With Dr. Monica VanDieren, Willis co-taught HNRS3967 "Behind the Curtain," an experimental seminar that examined the mathematics and design principles behind computer animation as well as the project planning and teamwork involved. Students applied their learning to historic, hands-on techniques and to ray tracing software that required the application of coding and calculus formulas. A poster presentation of the course took first place in its category at the 2018 National Collegiate Honors Council conference.
Dr. Connie Ruzich was a UK Fulbright Scholar in 2014-2015; her essays on WWI history and poetry have appeared on numerous online sites, including University of Oxford/ JISC’s WW1 Centenary: Continuations and Beginnings. Her blog, Behind Their Lines, with over 250 posts and 320,000 views, discusses lesser-known poetry of the Great War. The Honors Seminar First World War Poetry intermingles the study of history and literature to answer the question, why should we read war literature?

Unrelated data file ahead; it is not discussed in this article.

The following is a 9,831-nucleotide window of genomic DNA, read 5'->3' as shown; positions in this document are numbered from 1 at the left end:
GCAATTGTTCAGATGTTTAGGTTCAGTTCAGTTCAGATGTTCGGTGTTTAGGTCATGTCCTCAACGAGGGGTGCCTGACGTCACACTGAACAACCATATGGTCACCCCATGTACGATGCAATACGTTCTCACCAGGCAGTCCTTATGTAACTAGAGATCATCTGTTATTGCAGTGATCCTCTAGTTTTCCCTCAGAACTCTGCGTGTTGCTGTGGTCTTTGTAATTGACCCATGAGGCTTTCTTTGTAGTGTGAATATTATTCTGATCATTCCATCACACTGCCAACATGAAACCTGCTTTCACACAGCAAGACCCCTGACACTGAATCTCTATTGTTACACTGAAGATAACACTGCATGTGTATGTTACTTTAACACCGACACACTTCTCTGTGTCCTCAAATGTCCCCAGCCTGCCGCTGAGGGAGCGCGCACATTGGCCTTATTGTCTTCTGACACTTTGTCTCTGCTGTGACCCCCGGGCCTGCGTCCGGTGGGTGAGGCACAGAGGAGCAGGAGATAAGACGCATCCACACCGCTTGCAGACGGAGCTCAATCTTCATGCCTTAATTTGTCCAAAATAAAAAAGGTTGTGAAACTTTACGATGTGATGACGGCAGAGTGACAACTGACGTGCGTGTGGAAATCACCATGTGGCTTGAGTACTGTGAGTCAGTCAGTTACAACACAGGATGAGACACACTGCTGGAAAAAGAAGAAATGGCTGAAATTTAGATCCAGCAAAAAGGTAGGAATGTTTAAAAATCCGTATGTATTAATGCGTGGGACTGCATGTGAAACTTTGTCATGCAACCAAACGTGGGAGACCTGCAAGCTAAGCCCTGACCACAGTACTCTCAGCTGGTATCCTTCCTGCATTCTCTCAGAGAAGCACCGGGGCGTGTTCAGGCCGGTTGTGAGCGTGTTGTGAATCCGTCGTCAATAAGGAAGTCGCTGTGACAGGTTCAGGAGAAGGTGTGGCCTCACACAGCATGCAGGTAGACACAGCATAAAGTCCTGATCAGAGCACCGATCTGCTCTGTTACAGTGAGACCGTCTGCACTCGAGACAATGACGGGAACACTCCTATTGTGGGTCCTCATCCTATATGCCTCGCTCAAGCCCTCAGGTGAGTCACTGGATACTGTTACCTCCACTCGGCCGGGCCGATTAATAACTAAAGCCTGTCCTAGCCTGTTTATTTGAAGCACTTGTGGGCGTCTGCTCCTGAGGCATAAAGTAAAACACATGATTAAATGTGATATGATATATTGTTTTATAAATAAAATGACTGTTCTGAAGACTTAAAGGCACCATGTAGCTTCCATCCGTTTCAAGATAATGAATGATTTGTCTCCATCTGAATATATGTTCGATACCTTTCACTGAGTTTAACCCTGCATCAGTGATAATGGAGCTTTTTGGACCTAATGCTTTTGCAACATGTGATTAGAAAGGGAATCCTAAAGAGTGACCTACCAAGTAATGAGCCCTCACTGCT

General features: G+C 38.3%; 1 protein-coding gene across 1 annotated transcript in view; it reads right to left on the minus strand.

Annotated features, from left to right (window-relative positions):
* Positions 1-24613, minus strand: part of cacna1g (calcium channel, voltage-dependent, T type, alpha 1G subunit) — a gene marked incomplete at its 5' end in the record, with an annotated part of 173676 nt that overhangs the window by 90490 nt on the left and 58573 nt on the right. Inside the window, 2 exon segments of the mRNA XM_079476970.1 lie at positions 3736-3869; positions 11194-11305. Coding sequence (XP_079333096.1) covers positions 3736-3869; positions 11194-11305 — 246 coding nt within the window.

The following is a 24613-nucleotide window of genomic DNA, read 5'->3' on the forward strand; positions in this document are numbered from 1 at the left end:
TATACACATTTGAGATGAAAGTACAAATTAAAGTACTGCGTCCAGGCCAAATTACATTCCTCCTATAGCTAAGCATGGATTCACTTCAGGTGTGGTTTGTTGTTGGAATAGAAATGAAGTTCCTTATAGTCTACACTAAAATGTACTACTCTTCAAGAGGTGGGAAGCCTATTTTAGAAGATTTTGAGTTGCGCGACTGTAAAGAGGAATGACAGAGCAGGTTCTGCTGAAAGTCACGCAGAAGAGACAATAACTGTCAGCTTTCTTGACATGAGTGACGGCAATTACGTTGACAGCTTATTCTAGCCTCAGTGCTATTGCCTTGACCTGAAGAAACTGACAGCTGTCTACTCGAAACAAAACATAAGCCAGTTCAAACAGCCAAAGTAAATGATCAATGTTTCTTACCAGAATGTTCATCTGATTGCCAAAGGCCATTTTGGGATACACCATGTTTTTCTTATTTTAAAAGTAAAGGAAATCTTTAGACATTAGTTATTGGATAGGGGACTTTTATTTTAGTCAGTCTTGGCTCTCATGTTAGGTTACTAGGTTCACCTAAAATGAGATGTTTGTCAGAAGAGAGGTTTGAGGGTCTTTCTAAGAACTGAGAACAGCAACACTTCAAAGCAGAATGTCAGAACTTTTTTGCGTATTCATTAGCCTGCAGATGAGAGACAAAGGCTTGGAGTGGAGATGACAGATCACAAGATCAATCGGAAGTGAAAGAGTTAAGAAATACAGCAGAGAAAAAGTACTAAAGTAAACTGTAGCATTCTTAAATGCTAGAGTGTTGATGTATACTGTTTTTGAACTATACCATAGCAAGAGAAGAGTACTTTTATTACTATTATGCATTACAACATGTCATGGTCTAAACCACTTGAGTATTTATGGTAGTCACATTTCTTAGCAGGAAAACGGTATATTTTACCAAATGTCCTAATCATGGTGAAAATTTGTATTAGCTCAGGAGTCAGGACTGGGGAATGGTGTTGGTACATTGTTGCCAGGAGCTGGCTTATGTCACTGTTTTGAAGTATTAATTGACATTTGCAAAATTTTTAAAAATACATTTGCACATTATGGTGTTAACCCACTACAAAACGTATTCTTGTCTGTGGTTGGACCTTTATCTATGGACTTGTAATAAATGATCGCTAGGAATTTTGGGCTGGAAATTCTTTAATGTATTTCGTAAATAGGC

Dr. Gavin Buxton is a physics professor at RMU. He teaches a range of courses including the honors seminar Physics and Sport. In terms of his research, Dr. Buxton is a computational physicist. In other words, he takes the mathematical equations that govern a system and put them into a computer to solve complicated systems that might be difficult to probe experimentally. Dr. Buxton co-developed the honors seminar Sport and Physics. In this seminar, students examined the physics of sports through projects and research conducted both in the classroom and in the gym.
Jianyu Ma received his Ph.D. in Business Administration (Finance) from University of Texas-Pan American. He is an Associate Professor in Finance at Robert Morris University. He has 40+ publications and international conference presentations. His current research interests include mergers and acquisitions, international investment, and local government taxation. He is an editorial review board member of International Journal of Revenue Management, International Journal of Cyber Research and Education, and a guest reviewer for Journal of Economics and Business as well. He served as Program Chair for 25th International Conference on the Pacific Rim Management (Los Angles, USA, 2015) and President of Association for Chinese Management Educators (ACME 2016). Dr. Ma developed the seminar Personal and Business Finance. In this course, students explore how to develop a plan to achieve financial security and make informed business descriptions.